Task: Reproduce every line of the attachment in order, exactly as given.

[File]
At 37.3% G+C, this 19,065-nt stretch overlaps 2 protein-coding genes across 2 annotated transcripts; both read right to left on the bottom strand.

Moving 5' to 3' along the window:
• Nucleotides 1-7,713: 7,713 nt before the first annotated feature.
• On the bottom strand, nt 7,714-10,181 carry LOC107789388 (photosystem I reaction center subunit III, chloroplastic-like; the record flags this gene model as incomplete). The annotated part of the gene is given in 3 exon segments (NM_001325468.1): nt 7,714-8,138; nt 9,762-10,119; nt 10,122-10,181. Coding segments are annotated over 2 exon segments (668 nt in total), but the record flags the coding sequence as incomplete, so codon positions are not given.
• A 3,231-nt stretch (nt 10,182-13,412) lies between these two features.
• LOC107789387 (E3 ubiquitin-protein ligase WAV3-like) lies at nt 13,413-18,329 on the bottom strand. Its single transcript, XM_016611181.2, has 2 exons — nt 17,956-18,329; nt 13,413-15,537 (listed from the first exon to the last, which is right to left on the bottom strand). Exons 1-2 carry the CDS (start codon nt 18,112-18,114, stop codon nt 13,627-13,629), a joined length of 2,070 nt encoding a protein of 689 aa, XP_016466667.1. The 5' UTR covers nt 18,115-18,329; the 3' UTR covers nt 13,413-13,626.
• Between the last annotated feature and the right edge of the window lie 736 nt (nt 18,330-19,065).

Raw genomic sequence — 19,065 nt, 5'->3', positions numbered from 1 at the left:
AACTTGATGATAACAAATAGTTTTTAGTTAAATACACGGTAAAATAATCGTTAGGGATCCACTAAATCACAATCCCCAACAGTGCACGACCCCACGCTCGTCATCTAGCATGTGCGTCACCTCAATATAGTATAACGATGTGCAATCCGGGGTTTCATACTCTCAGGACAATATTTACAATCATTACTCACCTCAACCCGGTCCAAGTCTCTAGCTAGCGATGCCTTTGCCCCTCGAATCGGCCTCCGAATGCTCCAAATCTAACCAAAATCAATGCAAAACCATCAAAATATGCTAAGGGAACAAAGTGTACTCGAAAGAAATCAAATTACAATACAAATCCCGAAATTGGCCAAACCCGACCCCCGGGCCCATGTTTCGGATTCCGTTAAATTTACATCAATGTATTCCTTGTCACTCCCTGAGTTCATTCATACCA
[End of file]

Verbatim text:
At 37.3% G+C, this 19,065-nt stretch overlaps 2 protein-coding genes across 2 annotated transcripts; both read right to left on the bottom strand.

Moving 5' to 3' along the window:
• Nucleotides 1-7,713: 7,713 nt before the first annotated feature.
• On the bottom strand, nt 7,714-10,181 carry LOC107789388 (photosystem I reaction center subunit III, chloroplastic-like; the record flags this gene model as incomplete). The annotated part of the gene is given in 3 exon segments (NM_001325468.1): nt 7,714-8,138; nt 9,762-10,119; nt 10,122-10,181. Coding segments are annotated over 2 exon segments (668 nt in total), but the record flags the coding sequence as incomplete, so codon positions are not given.
• A 3,231-nt stretch (nt 10,182-13,412) lies between these two features.
• LOC107789387 (E3 ubiquitin-protein ligase WAV3-like) lies at nt 13,413-18,329 on the bottom strand. Its single transcript, XM_016611181.2, has 2 exons — nt 17,956-18,329; nt 13,413-15,537 (listed from the first exon to the last, which is right to left on the bottom strand). Exons 1-2 carry the CDS (start codon nt 18,112-18,114, stop codon nt 13,627-13,629), a joined length of 2,070 nt encoding a protein of 689 aa, XP_016466667.1. The 5' UTR covers nt 18,115-18,329; the 3' UTR covers nt 13,413-13,626.
• Between the last annotated feature and the right edge of the window lie 736 nt (nt 18,330-19,065).

Raw genomic sequence — 19,065 nt, 5'->3', positions numbered from 1 at the left:
AACTTGATGATAACAAATAGTTTTTAGTTAAATACACGGTAAAATAATCGTTAGGGATCCACTAAATCACAATCCCCAACAGTGCACGACCCCACGCTCGTCATCTAGCATGTGCGTCACCTCAATATAGTATAACGATGTGCAATCCGGGGTTTCATACTCTCAGGACAATATTTACAATCATTACTCACCTCAACCCGGTCCAAGTCTCTAGCTAGCGATGCCTTTGCCCCTCGAATCGGCCTCCGAATGCTCCAAATCTAACCAAAATCAATGCAAAACCATCAAAATATGCTAAGGGAACAAAGTGTACTCGAAAGAAATCAAATTACAATACAAATCCCGAAATTGGCCAAACCCGACCCCCGGGCCCATGTTTCGGATTCCGTTAAATTTACATCAATGTATTCCTTGTCACTCCCTGAGTTCATTCATACCA